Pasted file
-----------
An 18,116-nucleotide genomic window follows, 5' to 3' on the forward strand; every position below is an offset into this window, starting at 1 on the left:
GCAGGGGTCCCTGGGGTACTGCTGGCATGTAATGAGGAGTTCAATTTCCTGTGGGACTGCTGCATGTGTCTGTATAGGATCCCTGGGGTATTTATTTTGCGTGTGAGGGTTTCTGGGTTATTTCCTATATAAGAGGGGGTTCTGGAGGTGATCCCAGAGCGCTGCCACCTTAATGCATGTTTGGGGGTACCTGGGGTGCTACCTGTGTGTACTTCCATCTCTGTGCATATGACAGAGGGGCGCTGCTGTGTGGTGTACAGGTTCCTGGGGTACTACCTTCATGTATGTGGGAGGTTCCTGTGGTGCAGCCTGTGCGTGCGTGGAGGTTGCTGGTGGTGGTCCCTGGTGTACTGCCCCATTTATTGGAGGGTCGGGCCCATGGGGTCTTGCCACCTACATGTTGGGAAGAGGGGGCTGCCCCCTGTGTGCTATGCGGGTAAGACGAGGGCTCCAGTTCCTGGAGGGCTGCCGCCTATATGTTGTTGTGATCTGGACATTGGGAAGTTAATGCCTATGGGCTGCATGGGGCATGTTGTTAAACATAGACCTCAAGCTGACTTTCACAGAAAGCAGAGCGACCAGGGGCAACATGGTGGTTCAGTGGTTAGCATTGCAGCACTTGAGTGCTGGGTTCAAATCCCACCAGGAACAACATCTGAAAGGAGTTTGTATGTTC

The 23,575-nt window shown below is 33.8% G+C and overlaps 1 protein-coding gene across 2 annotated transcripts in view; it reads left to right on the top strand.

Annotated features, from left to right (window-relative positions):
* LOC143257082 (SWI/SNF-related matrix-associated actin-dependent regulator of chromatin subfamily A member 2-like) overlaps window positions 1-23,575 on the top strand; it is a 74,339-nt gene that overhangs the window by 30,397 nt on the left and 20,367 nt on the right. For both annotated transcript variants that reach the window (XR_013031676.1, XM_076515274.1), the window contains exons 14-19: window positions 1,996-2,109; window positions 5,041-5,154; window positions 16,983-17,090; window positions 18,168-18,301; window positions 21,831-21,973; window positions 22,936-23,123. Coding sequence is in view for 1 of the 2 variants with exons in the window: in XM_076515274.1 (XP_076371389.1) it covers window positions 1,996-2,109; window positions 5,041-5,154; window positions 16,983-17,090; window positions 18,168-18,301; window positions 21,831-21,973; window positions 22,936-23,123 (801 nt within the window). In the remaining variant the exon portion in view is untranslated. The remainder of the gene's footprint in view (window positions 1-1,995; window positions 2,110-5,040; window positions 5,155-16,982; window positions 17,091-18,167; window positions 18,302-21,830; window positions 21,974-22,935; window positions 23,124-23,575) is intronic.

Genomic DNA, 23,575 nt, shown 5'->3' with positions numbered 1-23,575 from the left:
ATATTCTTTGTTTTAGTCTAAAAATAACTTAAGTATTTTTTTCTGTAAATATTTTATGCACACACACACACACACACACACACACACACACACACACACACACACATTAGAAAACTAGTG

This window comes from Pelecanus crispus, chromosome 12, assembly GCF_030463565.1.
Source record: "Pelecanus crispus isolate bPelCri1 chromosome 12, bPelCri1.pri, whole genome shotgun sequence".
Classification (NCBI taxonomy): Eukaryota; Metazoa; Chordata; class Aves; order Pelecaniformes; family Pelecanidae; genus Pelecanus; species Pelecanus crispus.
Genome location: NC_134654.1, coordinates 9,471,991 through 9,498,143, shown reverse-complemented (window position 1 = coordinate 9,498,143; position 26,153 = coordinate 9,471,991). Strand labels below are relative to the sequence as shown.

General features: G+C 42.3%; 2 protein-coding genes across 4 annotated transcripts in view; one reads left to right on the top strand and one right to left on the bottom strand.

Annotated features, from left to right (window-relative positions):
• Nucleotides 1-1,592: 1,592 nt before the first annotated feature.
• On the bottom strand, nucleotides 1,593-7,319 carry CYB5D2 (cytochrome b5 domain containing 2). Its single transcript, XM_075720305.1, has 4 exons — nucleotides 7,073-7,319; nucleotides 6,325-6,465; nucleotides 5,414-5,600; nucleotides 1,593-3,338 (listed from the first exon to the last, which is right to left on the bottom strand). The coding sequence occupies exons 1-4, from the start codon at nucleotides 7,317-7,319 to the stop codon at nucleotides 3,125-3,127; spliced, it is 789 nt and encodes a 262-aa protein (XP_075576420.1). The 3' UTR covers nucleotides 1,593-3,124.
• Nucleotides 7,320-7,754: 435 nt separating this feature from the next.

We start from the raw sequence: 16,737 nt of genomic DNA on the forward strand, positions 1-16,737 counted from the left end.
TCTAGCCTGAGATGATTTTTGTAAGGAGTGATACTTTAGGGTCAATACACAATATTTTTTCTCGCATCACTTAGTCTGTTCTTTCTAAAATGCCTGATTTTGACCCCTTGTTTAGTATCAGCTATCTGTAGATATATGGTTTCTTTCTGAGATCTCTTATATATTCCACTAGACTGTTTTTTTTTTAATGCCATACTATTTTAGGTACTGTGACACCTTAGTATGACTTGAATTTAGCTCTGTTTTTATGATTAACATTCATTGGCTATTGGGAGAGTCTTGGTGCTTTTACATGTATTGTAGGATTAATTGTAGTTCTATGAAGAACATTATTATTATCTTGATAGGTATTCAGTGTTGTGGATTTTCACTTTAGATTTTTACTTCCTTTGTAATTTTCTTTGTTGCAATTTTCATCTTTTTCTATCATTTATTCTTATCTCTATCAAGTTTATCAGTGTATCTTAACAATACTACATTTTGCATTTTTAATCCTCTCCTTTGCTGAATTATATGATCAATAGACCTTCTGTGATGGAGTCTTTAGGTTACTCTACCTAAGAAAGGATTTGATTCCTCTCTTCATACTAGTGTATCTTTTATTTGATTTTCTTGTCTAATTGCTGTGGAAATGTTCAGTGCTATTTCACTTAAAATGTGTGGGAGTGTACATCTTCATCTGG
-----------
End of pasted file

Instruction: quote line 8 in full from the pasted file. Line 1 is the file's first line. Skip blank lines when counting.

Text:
This window comes from Pelecanus crispus, chromosome 12, assembly GCF_030463565.1.